There is a dramatic confrontation between batman and bane. Watching punches being landed on the two massive guys made me flinch several times. Batman is beaten up pretty badly, and we see some blood on his head afterwards. That is all the blood I can remember shown. Not much at all.

Bruce, to stifle his pain of losing Rachel, or perhaps, to make himself move on, has a relationship with a woman who is part of Wayne Enterprises. We see them kiss several times, and passionately so. Another scene we see them holding each other covered by a blanket by a fire. They talk about running away, and then the scene cuts out. Batwoman steals her share of kisses from Batman several times as well.

There is cussing in the movie, we hear both “B” words, H— is used out of context several times, as is the Lord’s name used in vain. The S word is used as well.

Closing Thoughts
As the last chapter in the batman series, my expectations for this movie were extremely high. In some ways, I am so impressed with this movie and some messages it presents. In other ways though, we are reminded this is indeed a “Hollywood” flick.

I have noticed one reoccurring theme appearing in hollywood movies. It is the question of Fear vs Hope. We’ve seen it in “The Hunger Games”, previous batman movies, and especially this one. Bane says, “I will keep the people fighting for life, by giving them hope. When there is no hope, the fear will destroy them.” People in this movie put their hope in Batman. And Batman is, in literary terms, A christ figure. One who sacrifices everything to save the people of Gotham. They don’t deserve it, and Batman doesn’t have to.
While the fictional Batman is cool,  how much more awesome is it that we can have hope in Christ instead of fear of man? The movie shows the power of hoping in something greater than oneself, it was a reminder to me, we should not fear, because of the hope of Christ that lives in us.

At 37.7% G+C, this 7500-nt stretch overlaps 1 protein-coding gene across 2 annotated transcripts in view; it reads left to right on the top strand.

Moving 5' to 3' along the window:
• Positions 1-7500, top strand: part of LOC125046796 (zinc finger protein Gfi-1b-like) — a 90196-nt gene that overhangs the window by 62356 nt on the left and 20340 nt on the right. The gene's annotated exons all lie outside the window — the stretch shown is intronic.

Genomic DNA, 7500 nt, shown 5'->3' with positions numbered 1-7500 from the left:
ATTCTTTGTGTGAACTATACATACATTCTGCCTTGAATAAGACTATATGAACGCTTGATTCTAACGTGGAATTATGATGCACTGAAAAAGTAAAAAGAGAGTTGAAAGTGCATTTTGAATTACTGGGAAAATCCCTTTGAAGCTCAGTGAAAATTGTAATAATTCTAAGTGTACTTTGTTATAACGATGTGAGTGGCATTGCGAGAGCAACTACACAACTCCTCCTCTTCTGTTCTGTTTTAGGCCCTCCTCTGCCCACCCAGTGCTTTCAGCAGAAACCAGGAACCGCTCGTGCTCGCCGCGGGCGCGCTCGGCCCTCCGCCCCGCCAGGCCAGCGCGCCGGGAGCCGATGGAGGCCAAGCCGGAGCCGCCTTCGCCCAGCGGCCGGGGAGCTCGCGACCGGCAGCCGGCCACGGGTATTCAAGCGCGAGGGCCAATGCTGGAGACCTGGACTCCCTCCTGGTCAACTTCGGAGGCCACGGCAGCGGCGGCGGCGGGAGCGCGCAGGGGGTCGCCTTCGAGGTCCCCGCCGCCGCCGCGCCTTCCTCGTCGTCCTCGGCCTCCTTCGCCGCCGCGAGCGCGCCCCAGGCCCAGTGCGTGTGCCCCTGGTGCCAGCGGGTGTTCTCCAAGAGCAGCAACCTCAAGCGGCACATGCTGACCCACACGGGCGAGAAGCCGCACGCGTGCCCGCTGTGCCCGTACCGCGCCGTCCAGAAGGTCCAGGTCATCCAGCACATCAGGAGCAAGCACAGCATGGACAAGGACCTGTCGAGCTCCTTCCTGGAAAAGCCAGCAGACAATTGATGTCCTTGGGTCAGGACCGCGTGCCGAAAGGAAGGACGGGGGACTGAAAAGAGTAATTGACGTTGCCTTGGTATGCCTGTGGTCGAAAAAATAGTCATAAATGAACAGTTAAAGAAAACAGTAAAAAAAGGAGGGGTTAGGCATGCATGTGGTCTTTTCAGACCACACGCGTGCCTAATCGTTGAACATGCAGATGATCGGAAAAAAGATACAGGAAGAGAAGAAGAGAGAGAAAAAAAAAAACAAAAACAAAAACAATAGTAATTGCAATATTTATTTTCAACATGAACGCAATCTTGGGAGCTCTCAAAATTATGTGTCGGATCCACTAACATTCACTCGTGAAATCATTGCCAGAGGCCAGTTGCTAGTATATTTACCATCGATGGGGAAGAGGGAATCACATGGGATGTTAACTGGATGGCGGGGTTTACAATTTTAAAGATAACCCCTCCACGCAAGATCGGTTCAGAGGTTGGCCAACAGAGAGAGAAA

Another thing the movie shows well, is man’s depravity. When Bane takes control of Gotham. he declares there are “No Rules! It is ruled by the people.”
And utter chaos breaks loose.
What a powerful showing of how desperately wicked man is when there is nothing to hold him back.
Another time Batman tells Catwoman she should help the 12 million innocent people. She says something like “I don’t believe in innocent people.” In a way, she is right. None of Gotham deserved to live. None of them were truly innocent, from a biblical point of view. It hammers home the fact that people are not nice. And given the chance between themselves and someone else… They will probably choose themselves.

To wrap this review up, this movie definitely has it’s redeeming qualities. On the one hand, Batman and his supportive cast are incredible examples of honorable heros. (I didn’t even get into Lucius Fox) There are some excellent themes to ponder, and to bring up next time you are working with some of your buddies who are christians. and Honestly, the movie itself is a beautiful work of cinematic art.
On the other hand, the violence is tough to watch, and Bruce/Batman are involved with women much more in this movie.

So, do I recommend this movie?
I say this with great caution, as I would hate to make any believers stumble in recommending them to watch this movie.
I benefitted from watching The Dark Knight Rises, as I was reminded of how wretched I am as a sinner, and that without Christ, I could have been any one of those men tearing apart Gotham. It moved me to think of a life without hope in Christ, and how sad that would be.
I also know many of my co-workers will be watching this, and I look forward to the chance to bring up topics of hope and depravity.

But do you need to watch this movie to do and be reminded of those things I just mentioned? I would hope not.

But if you do go and see this movie, I hope you are reminded, and praise God for the gift of hope he sent us through Christ.

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3 thoughts on “Movie Review: The Dark Knight Rises

  1. With a time-limit that comes close to towering in at 3 hours, this flick could have easily dragged itself around aimlessly, only to cash-in on tying it all up in the end, but that’s not the case here. This is grade-A film-making right here, courtesy of Christopher Nolan and not only was it a great send-off to the trilogy he has made so loved by everybody out there in the world, but also a perfect way to show that he is grateful for each and every fan that has supported him throughout these years. Good review Austin.

  2. I think you mentioned one thing I didn't emphasize enough, Mr. Nolan does deliver an incredible masterpiece of a film, and shows his incredible talent for story telling. Thanks for commenting on that!

  3. Your posting this when you did was incredible time in light of the shooting earlier. Since I had read the review, I could sorta understand what was going on in CO. Thank you for posting all these movie/book reviews. ;-)Jael